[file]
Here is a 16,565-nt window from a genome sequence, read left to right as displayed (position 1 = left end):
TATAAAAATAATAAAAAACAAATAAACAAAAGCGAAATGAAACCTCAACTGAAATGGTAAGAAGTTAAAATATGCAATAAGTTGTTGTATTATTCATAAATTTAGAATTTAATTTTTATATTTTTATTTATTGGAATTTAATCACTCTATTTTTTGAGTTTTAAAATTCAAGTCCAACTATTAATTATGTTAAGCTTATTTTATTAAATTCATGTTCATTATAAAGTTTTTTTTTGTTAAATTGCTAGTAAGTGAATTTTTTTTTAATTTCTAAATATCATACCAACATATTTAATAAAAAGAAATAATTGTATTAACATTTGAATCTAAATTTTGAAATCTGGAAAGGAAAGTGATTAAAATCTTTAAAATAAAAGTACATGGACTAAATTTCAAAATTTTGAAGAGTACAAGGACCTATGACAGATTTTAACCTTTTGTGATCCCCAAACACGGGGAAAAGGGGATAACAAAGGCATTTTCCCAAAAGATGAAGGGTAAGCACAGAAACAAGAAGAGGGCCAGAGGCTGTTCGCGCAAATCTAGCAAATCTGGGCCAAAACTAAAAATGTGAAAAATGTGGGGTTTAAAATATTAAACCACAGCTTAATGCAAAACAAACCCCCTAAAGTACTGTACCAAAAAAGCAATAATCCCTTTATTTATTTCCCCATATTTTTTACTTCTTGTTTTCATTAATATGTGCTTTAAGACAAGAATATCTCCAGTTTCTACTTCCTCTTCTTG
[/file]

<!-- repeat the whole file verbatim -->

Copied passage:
Here is a 16,565-nt window from a genome sequence, read left to right as displayed (position 1 = left end):
TATAAAAATAATAAAAAACAAATAAACAAAAGCGAAATGAAACCTCAACTGAAATGGTAAGAAGTTAAAATATGCAATAAGTTGTTGTATTATTCATAAATTTAGAATTTAATTTTTATATTTTTATTTATTGGAATTTAATCACTCTATTTTTTGAGTTTTAAAATTCAAGTCCAACTATTAATTATGTTAAGCTTATTTTATTAAATTCATGTTCATTATAAAGTTTTTTTTTGTTAAATTGCTAGTAAGTGAATTTTTTTTTAATTTCTAAATATCATACCAACATATTTAATAAAAAGAAATAATTGTATTAACATTTGAATCTAAATTTTGAAATCTGGAAAGGAAAGTGATTAAAATCTTTAAAATAAAAGTACATGGACTAAATTTCAAAATTTTGAAGAGTACAAGGACCTATGACAGATTTTAACCTTTTGTGATCCCCAAACACGGGGAAAAGGGGATAACAAAGGCATTTTCCCAAAAGATGAAGGGTAAGCACAGAAACAAGAAGAGGGCCAGAGGCTGTTCGCGCAAATCTAGCAAATCTGGGCCAAAACTAAAAATGTGAAAAATGTGGGGTTTAAAATATTAAACCACAGCTTAATGCAAAACAAACCCCCTAAAGTACTGTACCAAAAAAGCAATAATCCCTTTATTTATTTCCCCATATTTTTTACTTCTTGTTTTCATTAATATGTGCTTTAAGACAAGAATATCTCCAGTTTCTACTTCCTCTTCTTG